As a child, Mrs. Sandman remembers her father going to great lengths to make kosher food available at the highest standard. “My father would have his business truck make a weekly stop in Crown Heights to pick up kosher and cholov yisroel items that were not available locally. There was no fee for this delivery, and it enabled people here to keep a level of kashrus that the Rebbe was strongly encouraging.”

To this day, many anash in New Haven rely on weekly deliveries from Crown Heights stores such as the Marketplace and Raskin’s for all of their kosher needs. The community’s close proximity to New York is convenient for other reasons, too – many residents have family there, and some even commute there every day for work. 

As families continue to move into the neighborhood, new programs and initiatives are springing up around town. 

“A few years ago, a cheder was opened right in the neighborhood,” says Dovid Leib Marasow. “Since then, a new shul has opened to cater to a younger crowd, and there are minyanim, shiurim, and farbrengens being initiated by members of the anash community.”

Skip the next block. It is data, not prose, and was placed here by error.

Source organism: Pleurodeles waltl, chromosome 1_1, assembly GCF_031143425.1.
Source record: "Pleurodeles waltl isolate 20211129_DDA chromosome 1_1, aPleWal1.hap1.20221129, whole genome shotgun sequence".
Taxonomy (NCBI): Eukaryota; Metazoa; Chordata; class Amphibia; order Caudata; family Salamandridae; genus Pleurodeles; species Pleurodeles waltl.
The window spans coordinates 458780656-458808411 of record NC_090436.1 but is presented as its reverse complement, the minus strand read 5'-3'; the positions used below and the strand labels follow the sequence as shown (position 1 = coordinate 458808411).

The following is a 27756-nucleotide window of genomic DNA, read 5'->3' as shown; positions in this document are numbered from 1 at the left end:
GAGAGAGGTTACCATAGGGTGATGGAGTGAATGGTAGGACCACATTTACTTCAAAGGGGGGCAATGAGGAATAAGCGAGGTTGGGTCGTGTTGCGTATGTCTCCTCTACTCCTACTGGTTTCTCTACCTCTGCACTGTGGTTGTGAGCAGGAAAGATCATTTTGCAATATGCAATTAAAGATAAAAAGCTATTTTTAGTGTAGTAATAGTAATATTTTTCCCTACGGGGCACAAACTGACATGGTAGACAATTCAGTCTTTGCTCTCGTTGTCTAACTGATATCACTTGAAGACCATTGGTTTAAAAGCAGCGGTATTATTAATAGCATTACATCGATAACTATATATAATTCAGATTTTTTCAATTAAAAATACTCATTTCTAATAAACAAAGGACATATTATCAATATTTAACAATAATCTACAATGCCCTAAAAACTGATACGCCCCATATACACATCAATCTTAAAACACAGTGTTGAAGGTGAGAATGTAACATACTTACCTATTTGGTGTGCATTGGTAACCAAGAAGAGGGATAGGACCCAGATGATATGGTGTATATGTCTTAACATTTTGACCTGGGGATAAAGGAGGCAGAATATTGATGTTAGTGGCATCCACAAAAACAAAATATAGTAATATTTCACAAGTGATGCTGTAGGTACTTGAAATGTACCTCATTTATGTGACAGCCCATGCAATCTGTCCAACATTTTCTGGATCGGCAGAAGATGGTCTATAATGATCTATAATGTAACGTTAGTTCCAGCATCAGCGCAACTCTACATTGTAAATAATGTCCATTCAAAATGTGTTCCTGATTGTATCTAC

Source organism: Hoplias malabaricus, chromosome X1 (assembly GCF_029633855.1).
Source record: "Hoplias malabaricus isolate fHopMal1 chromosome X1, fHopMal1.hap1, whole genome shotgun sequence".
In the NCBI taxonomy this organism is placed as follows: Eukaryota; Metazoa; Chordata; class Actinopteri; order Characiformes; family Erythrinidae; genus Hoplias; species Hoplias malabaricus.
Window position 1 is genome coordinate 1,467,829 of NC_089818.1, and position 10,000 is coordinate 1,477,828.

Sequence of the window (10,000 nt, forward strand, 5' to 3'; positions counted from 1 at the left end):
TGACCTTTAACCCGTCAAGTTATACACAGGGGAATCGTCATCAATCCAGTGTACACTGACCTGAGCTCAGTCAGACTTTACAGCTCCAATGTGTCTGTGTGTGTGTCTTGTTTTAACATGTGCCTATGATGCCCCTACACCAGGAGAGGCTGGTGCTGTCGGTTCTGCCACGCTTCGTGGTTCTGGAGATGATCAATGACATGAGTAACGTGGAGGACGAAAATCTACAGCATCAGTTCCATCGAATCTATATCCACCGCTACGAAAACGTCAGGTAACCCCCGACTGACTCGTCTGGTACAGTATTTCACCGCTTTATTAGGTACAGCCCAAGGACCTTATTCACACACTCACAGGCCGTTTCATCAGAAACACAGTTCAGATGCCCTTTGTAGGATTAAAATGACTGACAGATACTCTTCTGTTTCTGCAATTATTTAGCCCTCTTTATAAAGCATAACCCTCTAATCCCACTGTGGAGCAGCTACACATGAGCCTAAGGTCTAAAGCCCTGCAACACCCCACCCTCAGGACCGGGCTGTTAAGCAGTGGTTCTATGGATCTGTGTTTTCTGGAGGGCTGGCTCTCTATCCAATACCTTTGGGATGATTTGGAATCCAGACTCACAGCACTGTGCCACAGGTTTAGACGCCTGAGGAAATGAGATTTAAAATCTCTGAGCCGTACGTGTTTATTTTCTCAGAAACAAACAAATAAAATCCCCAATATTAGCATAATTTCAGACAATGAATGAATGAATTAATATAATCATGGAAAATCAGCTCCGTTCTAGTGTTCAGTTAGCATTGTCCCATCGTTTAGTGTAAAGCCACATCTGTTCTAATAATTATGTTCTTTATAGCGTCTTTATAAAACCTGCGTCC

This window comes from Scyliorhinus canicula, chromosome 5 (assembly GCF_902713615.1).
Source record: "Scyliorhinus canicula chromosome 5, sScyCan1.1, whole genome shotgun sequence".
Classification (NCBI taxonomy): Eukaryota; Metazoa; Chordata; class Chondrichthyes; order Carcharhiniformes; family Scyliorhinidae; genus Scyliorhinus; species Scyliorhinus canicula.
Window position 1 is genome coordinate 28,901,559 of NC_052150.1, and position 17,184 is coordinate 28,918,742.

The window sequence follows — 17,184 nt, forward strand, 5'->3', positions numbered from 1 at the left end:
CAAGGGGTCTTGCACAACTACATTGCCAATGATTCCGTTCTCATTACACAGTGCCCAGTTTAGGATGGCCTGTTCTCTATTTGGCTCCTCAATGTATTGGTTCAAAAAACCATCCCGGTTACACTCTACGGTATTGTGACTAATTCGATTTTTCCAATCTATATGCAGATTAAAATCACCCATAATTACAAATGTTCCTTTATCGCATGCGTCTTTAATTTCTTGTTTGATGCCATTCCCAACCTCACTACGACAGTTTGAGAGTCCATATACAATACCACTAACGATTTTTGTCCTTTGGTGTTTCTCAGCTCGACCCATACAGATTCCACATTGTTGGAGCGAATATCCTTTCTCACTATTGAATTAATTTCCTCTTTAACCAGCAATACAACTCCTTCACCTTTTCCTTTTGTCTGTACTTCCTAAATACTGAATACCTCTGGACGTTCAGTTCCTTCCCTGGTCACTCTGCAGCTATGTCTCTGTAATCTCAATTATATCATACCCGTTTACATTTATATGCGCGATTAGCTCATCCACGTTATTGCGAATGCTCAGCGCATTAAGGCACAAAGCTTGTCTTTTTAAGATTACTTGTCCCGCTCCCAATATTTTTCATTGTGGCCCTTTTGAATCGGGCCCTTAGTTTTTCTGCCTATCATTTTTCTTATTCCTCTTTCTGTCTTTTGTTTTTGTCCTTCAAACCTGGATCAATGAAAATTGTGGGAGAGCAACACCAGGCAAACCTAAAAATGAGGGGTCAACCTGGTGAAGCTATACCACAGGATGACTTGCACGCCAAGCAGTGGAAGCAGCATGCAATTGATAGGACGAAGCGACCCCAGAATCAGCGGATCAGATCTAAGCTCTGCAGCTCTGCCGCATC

Among the mosdos started in the past few years is a kollel where young newlyweds and older bochurim learn full time. Some of the couples who move to New Haven to join the program end up staying in the community after completing their studies. There is also a Sunday morning kollel in which all anash are encouraged to participate.

While the opportunities for learning and community involvement are increasing, housing is becoming harder to find. With houses selling at lighting speed and rentals becoming more sparse, realtor Mrs. Dini Edelkopf recommends finding an expert you can trust to help you navigate the current market.